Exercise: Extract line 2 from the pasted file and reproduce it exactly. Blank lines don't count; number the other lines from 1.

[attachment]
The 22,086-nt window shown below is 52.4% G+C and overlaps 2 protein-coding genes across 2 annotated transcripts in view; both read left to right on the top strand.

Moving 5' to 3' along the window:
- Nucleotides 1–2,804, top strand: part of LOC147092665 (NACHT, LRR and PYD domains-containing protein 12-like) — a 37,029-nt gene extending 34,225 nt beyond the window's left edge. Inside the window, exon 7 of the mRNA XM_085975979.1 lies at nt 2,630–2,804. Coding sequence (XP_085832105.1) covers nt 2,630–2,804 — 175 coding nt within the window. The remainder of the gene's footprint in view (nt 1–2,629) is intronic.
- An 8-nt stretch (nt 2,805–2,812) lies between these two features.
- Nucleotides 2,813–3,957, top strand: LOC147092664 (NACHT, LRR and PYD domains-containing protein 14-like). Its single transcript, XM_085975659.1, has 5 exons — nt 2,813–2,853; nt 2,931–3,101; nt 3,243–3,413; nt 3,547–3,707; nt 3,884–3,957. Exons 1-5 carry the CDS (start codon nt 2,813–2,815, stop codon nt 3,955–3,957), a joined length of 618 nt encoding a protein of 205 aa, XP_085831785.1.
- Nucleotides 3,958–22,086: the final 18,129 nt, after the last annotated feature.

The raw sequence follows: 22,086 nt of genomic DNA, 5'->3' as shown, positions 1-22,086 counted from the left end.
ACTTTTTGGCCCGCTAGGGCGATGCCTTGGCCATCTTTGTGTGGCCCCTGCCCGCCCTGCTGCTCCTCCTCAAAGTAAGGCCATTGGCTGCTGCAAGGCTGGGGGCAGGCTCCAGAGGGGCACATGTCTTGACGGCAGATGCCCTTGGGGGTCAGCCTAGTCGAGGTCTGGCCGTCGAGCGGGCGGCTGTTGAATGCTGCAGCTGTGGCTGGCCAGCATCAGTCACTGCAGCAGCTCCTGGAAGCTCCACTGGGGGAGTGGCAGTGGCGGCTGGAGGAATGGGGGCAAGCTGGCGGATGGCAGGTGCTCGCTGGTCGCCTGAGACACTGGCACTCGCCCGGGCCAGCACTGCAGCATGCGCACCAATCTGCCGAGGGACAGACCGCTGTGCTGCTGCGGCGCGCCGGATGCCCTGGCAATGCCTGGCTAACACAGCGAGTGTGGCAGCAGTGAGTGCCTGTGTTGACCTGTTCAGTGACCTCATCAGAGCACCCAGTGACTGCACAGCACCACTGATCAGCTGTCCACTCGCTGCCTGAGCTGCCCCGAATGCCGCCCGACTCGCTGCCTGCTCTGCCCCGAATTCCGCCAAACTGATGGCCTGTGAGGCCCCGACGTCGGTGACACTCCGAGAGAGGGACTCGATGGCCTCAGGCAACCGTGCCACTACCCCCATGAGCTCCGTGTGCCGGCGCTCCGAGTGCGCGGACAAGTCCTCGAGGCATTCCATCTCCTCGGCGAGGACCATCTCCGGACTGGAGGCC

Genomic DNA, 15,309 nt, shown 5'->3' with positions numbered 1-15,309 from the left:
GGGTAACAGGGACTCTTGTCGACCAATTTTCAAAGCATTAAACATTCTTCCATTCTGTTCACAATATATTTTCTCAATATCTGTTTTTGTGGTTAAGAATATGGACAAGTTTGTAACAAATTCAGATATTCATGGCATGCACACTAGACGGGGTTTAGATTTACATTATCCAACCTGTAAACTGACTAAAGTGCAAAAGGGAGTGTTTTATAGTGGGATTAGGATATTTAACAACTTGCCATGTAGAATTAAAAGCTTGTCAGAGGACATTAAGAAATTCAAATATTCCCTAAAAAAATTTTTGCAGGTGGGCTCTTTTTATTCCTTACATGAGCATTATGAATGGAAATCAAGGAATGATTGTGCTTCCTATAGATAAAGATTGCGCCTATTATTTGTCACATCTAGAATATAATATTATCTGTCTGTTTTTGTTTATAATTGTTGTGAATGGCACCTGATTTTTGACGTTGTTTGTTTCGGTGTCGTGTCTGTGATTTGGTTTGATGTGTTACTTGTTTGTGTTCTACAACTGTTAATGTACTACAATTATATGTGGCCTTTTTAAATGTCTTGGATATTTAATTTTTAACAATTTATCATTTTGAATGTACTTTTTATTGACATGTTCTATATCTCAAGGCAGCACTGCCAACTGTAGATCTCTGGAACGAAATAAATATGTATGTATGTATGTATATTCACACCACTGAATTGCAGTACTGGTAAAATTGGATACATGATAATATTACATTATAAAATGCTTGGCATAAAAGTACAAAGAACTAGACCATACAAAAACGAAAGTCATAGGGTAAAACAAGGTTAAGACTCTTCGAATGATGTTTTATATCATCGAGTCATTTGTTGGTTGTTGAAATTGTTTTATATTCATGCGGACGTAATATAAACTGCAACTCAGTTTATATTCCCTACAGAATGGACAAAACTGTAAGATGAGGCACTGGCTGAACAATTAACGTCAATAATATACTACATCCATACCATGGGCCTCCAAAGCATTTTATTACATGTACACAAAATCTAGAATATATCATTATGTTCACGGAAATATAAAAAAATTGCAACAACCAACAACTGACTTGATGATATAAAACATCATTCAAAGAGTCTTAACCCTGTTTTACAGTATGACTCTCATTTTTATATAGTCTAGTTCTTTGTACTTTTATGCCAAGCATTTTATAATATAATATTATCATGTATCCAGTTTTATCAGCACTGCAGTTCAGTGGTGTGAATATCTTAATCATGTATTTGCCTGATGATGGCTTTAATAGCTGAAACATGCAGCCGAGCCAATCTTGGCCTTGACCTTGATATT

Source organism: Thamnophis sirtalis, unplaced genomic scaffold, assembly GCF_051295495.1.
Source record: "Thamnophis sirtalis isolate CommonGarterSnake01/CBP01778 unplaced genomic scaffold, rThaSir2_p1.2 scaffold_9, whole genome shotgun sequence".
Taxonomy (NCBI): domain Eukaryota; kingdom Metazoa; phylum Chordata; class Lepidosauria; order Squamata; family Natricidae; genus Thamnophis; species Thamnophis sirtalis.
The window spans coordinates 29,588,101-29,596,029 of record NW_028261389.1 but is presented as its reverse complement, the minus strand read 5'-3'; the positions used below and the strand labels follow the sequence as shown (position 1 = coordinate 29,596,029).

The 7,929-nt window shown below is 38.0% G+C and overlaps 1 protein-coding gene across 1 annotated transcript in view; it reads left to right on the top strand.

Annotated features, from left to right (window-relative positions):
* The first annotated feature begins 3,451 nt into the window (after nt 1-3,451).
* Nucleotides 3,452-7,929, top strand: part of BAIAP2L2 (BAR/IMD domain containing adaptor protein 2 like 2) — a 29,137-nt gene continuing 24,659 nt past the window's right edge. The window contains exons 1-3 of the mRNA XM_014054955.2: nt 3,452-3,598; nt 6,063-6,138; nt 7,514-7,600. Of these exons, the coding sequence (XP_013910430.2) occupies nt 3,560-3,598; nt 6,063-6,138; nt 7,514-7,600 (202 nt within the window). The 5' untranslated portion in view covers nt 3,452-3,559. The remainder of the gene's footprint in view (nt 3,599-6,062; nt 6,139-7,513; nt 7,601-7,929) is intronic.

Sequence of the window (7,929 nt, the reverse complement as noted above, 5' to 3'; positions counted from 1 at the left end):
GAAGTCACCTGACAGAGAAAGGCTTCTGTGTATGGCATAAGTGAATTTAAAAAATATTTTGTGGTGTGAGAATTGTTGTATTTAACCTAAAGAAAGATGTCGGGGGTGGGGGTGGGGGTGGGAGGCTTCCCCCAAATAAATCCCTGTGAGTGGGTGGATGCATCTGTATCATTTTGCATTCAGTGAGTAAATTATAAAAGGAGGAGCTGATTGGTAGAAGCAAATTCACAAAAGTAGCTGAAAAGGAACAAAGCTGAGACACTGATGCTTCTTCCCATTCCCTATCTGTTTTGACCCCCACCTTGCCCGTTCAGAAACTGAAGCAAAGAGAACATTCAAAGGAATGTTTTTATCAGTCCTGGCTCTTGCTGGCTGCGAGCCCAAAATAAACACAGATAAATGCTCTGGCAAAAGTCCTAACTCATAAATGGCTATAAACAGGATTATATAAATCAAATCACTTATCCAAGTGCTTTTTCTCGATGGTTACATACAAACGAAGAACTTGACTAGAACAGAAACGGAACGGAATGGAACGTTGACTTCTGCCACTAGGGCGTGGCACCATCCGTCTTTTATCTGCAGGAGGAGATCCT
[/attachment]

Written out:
Moving 5' to 3' along the window: